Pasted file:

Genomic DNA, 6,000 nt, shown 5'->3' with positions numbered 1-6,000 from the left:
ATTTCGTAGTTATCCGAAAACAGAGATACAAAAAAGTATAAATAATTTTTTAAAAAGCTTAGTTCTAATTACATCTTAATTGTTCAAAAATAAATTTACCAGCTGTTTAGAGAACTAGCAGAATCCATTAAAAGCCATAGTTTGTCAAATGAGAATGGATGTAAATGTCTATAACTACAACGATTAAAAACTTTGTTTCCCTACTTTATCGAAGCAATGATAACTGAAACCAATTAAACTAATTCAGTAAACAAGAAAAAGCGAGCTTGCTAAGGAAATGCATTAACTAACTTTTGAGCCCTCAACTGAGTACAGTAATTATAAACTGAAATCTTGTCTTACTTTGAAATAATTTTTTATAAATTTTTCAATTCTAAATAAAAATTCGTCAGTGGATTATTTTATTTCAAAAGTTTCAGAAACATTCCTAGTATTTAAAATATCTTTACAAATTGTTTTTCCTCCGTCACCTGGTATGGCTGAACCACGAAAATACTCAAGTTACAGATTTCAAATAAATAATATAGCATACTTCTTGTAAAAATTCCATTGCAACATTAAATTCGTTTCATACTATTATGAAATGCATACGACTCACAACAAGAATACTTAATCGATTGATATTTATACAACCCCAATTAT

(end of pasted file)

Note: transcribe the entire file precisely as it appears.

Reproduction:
Genomic DNA, 6,000 nt, shown 5'->3' with positions numbered 1-6,000 from the left:
ATTTCGTAGTTATCCGAAAACAGAGATACAAAAAAGTATAAATAATTTTTTAAAAAGCTTAGTTCTAATTACATCTTAATTGTTCAAAAATAAATTTACCAGCTGTTTAGAGAACTAGCAGAATCCATTAAAAGCCATAGTTTGTCAAATGAGAATGGATGTAAATGTCTATAACTACAACGATTAAAAACTTTGTTTCCCTACTTTATCGAAGCAATGATAACTGAAACCAATTAAACTAATTCAGTAAACAAGAAAAAGCGAGCTTGCTAAGGAAATGCATTAACTAACTTTTGAGCCCTCAACTGAGTACAGTAATTATAAACTGAAATCTTGTCTTACTTTGAAATAATTTTTTATAAATTTTTCAATTCTAAATAAAAATTCGTCAGTGGATTATTTTATTTCAAAAGTTTCAGAAACATTCCTAGTATTTAAAATATCTTTACAAATTGTTTTTCCTCCGTCACCTGGTATGGCTGAACCACGAAAATACTCAAGTTACAGATTTCAAATAAATAATATAGCATACTTCTTGTAAAAATTCCATTGCAACATTAAATTCGTTTCATACTATTATGAAATGCATACGACTCACAACAAGAATACTTAATCGATTGATATTTATACAACCCCAATTAT